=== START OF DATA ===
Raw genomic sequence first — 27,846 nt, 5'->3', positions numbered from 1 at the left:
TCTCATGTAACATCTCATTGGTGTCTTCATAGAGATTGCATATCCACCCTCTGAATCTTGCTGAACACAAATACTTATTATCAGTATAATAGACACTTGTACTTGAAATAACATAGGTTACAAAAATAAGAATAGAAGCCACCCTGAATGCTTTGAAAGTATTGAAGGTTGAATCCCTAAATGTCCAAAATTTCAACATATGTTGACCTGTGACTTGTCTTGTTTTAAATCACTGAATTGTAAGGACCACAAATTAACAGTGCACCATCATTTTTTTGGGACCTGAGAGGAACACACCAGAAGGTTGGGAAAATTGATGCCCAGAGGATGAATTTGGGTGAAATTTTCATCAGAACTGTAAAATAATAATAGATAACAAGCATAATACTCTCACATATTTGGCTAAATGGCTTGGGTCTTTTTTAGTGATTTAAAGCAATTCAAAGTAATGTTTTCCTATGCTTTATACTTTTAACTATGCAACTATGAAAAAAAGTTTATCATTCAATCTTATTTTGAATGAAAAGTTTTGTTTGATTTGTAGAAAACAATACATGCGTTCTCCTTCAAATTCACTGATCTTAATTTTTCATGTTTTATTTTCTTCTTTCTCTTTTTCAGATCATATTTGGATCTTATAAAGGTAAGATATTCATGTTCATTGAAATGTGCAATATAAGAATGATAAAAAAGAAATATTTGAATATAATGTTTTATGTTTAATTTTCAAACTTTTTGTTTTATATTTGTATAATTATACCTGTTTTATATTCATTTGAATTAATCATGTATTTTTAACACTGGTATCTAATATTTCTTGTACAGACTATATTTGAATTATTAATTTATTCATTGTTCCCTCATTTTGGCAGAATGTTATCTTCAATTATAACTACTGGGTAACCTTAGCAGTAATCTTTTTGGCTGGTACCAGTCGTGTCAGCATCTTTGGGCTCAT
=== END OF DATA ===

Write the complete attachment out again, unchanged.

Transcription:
Raw genomic sequence first — 27,846 nt, 5'->3', positions numbered from 1 at the left:
TCTCATGTAACATCTCATTGGTGTCTTCATAGAGATTGCATATCCACCCTCTGAATCTTGCTGAACACAAATACTTATTATCAGTATAATAGACACTTGTACTTGAAATAACATAGGTTACAAAAATAAGAATAGAAGCCACCCTGAATGCTTTGAAAGTATTGAAGGTTGAATCCCTAAATGTCCAAAATTTCAACATATGTTGACCTGTGACTTGTCTTGTTTTAAATCACTGAATTGTAAGGACCACAAATTAACAGTGCACCATCATTTTTTTGGGACCTGAGAGGAACACACCAGAAGGTTGGGAAAATTGATGCCCAGAGGATGAATTTGGGTGAAATTTTCATCAGAACTGTAAAATAATAATAGATAACAAGCATAATACTCTCACATATTTGGCTAAATGGCTTGGGTCTTTTTTAGTGATTTAAAGCAATTCAAAGTAATGTTTTCCTATGCTTTATACTTTTAACTATGCAACTATGAAAAAAAGTTTATCATTCAATCTTATTTTGAATGAAAAGTTTTGTTTGATTTGTAGAAAACAATACATGCGTTCTCCTTCAAATTCACTGATCTTAATTTTTCATGTTTTATTTTCTTCTTTCTCTTTTTCAGATCATATTTGGATCTTATAAAGGTAAGATATTCATGTTCATTGAAATGTGCAATATAAGAATGATAAAAAAGAAATATTTGAATATAATGTTTTATGTTTAATTTTCAAACTTTTTGTTTTATATTTGTATAATTATACCTGTTTTATATTCATTTGAATTAATCATGTATTTTTAACACTGGTATCTAATATTTCTTGTACAGACTATATTTGAATTATTAATTTATTCATTGTTCCCTCATTTTGGCAGAATGTTATCTTCAATTATAACTACTGGGTAACCTTAGCAGTAATCTTTTTGGCTGGTACCAGTCGTGTCAGCATCTTTGGGCTCAT